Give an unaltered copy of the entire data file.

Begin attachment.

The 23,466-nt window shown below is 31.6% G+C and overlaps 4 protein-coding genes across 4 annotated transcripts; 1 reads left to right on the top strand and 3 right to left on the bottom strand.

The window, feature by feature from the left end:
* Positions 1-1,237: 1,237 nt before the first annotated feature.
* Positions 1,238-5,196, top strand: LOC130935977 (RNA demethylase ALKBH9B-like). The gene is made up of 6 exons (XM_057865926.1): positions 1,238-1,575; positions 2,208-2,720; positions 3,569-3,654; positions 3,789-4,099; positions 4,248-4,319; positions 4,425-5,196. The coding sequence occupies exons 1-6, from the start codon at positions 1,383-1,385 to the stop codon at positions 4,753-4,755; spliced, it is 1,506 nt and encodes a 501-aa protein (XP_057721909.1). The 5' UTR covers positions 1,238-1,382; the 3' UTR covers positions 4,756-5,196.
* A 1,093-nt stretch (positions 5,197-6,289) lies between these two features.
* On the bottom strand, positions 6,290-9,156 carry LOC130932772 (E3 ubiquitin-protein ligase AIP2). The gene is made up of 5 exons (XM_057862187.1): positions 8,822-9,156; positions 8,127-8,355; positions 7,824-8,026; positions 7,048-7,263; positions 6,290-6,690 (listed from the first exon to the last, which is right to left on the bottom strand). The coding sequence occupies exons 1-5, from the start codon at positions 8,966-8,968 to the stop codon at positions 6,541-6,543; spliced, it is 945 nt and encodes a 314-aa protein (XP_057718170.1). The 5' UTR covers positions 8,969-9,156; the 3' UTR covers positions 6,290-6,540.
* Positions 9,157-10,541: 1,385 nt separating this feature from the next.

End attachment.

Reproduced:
The 23,466-nt window shown below is 31.6% G+C and overlaps 4 protein-coding genes across 4 annotated transcripts; 1 reads left to right on the top strand and 3 right to left on the bottom strand.

The window, feature by feature from the left end:
* Positions 1-1,237: 1,237 nt before the first annotated feature.
* Positions 1,238-5,196, top strand: LOC130935977 (RNA demethylase ALKBH9B-like). The gene is made up of 6 exons (XM_057865926.1): positions 1,238-1,575; positions 2,208-2,720; positions 3,569-3,654; positions 3,789-4,099; positions 4,248-4,319; positions 4,425-5,196. The coding sequence occupies exons 1-6, from the start codon at positions 1,383-1,385 to the stop codon at positions 4,753-4,755; spliced, it is 1,506 nt and encodes a 501-aa protein (XP_057721909.1). The 5' UTR covers positions 1,238-1,382; the 3' UTR covers positions 4,756-5,196.
* A 1,093-nt stretch (positions 5,197-6,289) lies between these two features.
* On the bottom strand, positions 6,290-9,156 carry LOC130932772 (E3 ubiquitin-protein ligase AIP2). The gene is made up of 5 exons (XM_057862187.1): positions 8,822-9,156; positions 8,127-8,355; positions 7,824-8,026; positions 7,048-7,263; positions 6,290-6,690 (listed from the first exon to the last, which is right to left on the bottom strand). The coding sequence occupies exons 1-5, from the start codon at positions 8,966-8,968 to the stop codon at positions 6,541-6,543; spliced, it is 945 nt and encodes a 314-aa protein (XP_057718170.1). The 5' UTR covers positions 8,969-9,156; the 3' UTR covers positions 6,290-6,540.
* Positions 9,157-10,541: 1,385 nt separating this feature from the next.